The challenge of opening schools to all pupils

A new report by the National Foundation for Educational Research (NFER) looks at the significant impact of the Covid-19 pandemic on learning and the challenges schools face in reopening to all pupils this month. We look at the main points.

Pupils are behind

The report found that nearly all teachers (98 per cent) report that their pupils are behind where they would normally expect them to be in their curriculum learning. Teachers estimate that their pupils are three months behind, on average, with 21 per cent reporting that boys have fallen further behind normal expectations than girls.

In July, teachers had covered, on average, only 66 per cent of the usual curriculum during the 2019/20 academic year. Based on teacher estimates, the learning gap between between disadvantaged pupils and their peers had increased by 46 per cent. Teachers in the most deprived schools are over three times more likely to report that their pupils are four months or more behind in their learning compared to teachers in the least deprived schools  (53 per cent compared to 15 per cent).

Quality of teaching

Almost three quarters of teachers (74 per cent) did not feel able to teach to their usual standard under the regulations that were in force. In an open response questions, almost half said that distancing requirements had negatively impacted their teaching practices. This resulted in them no longer being able to utilise core elements of pedagogy (such as group work), nor did they feel able to move around the classroom to teach, support and interact with their pupils effectively.

Over half of school leaders (51 per cent) reported that they were using teaching assistants (TAs) to lead classes, as a way of managing smaller classes, and 46 per cent of teachers said that they were mainly teaching pupils they did not usually teach. These challenges are expected to remain as schools reopen, as a result of social distancing requirements.

Remote learning

During July, when the majority of pupils were expected to learn remotely – there remained low levels of parental and pupil engagement (38 per cent of pupils returned their last piece of set work compared to 42 per cent in May). Additionally, school leaders reported that only 56 per cent of pupils eligible to return attended, with lower attendance among pupils eligible for the Pupil Premium (45 per cent) and those from BAME backgrounds (49 per cent). Almost one third (32 per cent) of school leaders highlighted parental concerns over safety as a common reason for non-attendance. Leaders in schools with high proportions of pupils from BAME backgrounds were more likely to report parents having safety concerns than schools with no BAME pupils (65, compared to 35 per cent). Providing parental reassurance will be important to ensure the full return of pupils to school this month.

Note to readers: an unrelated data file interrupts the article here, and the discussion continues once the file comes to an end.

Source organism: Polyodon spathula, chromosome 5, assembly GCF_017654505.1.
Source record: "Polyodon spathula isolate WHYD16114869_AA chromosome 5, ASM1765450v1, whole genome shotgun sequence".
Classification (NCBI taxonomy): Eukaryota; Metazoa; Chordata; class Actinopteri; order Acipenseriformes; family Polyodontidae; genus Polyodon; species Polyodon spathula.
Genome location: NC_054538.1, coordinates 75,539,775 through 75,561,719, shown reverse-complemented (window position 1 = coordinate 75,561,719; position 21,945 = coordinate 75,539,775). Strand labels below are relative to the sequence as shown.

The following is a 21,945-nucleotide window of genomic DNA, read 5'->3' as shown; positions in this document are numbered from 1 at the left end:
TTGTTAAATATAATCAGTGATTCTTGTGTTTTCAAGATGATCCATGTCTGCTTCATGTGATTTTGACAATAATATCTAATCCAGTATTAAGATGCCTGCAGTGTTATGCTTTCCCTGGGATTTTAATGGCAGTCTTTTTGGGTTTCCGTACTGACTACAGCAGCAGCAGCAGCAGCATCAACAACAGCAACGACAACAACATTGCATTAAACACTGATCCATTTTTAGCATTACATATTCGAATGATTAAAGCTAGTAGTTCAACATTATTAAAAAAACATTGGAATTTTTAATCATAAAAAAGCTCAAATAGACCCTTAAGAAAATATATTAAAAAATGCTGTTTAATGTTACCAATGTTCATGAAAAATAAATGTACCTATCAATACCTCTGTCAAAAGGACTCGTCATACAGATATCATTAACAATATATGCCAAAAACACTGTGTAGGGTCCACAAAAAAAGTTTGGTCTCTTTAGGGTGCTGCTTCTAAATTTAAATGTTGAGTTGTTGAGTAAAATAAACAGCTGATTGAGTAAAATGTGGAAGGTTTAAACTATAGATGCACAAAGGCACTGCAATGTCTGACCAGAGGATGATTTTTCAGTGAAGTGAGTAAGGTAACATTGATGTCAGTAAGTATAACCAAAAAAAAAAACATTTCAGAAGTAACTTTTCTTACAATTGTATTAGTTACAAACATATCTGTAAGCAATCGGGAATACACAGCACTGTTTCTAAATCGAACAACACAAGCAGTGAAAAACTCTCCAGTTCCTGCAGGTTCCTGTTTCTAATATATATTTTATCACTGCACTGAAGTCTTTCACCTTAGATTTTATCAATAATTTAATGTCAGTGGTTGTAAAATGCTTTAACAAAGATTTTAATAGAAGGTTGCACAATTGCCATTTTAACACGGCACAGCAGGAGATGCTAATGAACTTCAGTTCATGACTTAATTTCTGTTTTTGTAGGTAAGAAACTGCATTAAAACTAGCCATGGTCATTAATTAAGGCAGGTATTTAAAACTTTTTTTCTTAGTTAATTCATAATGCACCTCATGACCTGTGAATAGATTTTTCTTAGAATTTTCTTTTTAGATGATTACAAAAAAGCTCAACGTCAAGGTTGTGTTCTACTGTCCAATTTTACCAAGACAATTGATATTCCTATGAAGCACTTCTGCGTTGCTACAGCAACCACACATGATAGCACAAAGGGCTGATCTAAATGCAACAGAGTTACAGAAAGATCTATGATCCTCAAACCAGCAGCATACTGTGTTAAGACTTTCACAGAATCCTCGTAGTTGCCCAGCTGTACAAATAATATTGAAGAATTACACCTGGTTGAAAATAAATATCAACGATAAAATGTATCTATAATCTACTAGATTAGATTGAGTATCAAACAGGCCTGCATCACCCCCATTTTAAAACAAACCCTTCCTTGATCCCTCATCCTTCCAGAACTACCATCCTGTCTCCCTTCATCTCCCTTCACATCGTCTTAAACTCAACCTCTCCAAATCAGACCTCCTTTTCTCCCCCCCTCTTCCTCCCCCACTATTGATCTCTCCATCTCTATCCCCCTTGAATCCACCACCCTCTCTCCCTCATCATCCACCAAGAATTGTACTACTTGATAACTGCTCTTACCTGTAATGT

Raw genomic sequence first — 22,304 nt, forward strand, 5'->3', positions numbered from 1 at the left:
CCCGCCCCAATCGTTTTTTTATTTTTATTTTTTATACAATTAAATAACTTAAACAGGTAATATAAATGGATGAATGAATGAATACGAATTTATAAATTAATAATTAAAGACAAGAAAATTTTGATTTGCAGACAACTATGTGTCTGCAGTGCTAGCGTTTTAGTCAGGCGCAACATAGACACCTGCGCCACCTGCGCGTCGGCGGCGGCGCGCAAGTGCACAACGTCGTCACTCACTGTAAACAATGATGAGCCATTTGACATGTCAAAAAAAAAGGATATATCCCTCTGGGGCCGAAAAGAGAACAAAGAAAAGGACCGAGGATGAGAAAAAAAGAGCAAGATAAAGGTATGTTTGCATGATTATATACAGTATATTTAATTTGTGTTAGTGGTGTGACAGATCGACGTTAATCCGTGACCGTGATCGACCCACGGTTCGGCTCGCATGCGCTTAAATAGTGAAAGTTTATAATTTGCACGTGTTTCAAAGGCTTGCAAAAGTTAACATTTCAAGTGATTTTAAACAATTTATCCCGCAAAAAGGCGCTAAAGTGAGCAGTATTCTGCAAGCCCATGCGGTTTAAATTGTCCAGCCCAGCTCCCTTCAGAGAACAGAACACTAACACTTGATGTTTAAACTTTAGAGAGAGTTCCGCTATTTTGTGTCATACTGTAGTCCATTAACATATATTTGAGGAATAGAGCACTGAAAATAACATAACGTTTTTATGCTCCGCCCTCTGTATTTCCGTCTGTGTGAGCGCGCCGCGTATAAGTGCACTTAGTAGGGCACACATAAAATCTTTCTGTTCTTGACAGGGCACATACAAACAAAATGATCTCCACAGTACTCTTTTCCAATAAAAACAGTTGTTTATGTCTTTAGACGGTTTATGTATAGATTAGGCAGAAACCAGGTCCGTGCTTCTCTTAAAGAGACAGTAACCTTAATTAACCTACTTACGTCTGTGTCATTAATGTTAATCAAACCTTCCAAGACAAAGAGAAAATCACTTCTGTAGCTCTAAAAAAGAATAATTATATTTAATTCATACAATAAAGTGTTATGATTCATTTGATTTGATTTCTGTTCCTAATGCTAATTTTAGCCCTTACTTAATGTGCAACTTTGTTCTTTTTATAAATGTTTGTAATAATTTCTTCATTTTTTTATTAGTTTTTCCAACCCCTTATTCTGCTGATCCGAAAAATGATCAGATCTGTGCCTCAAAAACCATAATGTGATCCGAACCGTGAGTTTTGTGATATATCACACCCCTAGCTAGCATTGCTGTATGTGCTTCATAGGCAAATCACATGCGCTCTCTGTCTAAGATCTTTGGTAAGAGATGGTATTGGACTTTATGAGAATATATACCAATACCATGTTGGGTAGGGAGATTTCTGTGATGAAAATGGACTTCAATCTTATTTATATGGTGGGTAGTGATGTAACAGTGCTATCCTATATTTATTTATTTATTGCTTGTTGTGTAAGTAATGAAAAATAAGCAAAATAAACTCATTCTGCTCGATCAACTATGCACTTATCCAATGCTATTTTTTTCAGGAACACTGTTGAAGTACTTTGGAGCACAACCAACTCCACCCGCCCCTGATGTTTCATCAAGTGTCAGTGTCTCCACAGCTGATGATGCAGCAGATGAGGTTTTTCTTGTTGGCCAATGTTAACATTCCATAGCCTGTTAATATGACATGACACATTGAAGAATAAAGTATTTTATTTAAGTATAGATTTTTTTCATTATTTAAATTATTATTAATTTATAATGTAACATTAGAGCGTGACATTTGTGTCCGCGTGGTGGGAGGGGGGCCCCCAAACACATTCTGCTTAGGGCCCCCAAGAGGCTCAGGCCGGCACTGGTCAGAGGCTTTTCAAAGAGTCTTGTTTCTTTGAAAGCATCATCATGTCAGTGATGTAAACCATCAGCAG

Intensive catch-up support

Teachers estimate that 44 per cent of their pupils are in need of intensive catch-up support. Teachers’ estimates are 25 percentage points higher in the most deprived schools, compared to the least deprived (57 compared to 32 per cent). They are also significantly higher (by 18 percentage points) in schools serving the highest proportion of pupils from BAME backgrounds, and this relationship persists after controlling for the effects of deprivation.

In July, almost 90 per cent of school leaders predicted they will find it at least somewhat manageable to open to all pupils safely, although many identify the need for additional staffing and resources:
School leaders who have concerns about the manageability of opening their schools, say they need additional staffing and resources, including teachers, Teaching Assistants (TAs), support staff, cleaning and protective equipment, and IT. Some of the costs associated with these additional needs will be met by government schemes.

More remote learning plans

In case of further outbreaks of Covid-19 and local lockdowns, there needs to be enhanced plans for interactive remote learning and IT equipment for pupils and staff.

Evidence on effective distance learning highlights the importance of interactive learning, consolidating learning and supporting pupils to self-regulate as effective strategies (as part of a mixed diet of provision). However, by July, teachers were no more likely to be offering interactive teaching methods than earlier in lockdown.

Although many schools were supplying IT equipment to their staff, over one third of teachers (35 per cent) were providing their own laptop or computer, and three-fifths either supplied their own camera/video equipment (41 per cent) or had no access to this at all (21 per cent). Additionally, leaders report that 28 per cent of pupils have limited access to IT at home – a similar level to NFER research conducted in May.


The report outlines a series of recommendations, which includes: the need for increased parental reassurance; support for schools in managing non-attendance; additional resources for costs associated with managing the demands of Covid-19; the need for Ofsted to modify expectations for schools in upcoming inspections; and schools needing more government support to prepare for remote learning in a local lockdown.


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